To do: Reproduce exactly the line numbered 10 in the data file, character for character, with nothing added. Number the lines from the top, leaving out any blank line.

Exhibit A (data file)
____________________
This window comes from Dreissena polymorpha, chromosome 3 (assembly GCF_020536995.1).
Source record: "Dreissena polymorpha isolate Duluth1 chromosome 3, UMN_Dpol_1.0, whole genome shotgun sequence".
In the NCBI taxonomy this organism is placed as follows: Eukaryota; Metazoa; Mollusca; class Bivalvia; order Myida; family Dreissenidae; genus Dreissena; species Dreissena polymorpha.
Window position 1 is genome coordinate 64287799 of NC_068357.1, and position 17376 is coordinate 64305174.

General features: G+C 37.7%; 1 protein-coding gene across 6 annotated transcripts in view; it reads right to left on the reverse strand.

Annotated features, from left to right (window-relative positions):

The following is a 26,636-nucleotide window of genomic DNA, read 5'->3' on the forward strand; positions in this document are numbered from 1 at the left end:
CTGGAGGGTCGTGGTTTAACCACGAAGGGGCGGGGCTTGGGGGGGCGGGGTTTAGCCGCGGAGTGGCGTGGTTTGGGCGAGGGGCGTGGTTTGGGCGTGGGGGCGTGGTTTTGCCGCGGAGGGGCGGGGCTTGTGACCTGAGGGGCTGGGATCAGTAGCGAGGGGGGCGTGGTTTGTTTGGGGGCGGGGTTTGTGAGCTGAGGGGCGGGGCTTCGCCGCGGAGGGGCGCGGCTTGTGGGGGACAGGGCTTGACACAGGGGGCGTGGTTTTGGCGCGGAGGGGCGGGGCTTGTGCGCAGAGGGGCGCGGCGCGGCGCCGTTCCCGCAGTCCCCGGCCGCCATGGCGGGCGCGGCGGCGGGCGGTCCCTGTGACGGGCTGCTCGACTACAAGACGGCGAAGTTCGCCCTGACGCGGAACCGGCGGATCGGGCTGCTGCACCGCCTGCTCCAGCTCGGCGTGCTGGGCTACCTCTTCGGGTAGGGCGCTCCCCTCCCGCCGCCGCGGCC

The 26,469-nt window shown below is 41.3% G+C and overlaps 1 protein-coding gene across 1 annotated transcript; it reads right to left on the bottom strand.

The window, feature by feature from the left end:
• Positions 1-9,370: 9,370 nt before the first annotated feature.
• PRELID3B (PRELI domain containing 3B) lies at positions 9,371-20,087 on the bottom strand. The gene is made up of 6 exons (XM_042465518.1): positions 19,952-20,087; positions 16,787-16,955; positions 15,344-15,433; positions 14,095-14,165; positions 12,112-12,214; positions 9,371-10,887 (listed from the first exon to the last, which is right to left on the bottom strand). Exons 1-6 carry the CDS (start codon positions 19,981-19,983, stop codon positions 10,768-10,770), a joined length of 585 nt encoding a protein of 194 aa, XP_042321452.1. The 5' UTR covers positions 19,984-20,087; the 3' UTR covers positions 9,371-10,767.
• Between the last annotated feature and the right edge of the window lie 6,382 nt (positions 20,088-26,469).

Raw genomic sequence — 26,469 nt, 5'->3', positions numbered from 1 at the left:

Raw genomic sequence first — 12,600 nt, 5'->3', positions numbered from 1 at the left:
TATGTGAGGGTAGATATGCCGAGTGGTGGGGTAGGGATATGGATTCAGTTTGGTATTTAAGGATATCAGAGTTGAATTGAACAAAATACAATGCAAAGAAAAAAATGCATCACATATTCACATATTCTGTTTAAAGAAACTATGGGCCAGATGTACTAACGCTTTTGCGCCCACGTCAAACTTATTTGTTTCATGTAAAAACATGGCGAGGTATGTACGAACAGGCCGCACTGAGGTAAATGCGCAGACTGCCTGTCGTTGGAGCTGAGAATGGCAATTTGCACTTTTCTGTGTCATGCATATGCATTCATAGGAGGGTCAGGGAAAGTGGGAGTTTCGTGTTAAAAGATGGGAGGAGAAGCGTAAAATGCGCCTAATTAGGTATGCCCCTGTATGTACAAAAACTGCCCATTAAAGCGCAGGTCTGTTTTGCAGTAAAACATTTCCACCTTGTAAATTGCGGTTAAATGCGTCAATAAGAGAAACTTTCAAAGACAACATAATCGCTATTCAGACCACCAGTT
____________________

The window, feature by feature from the left end: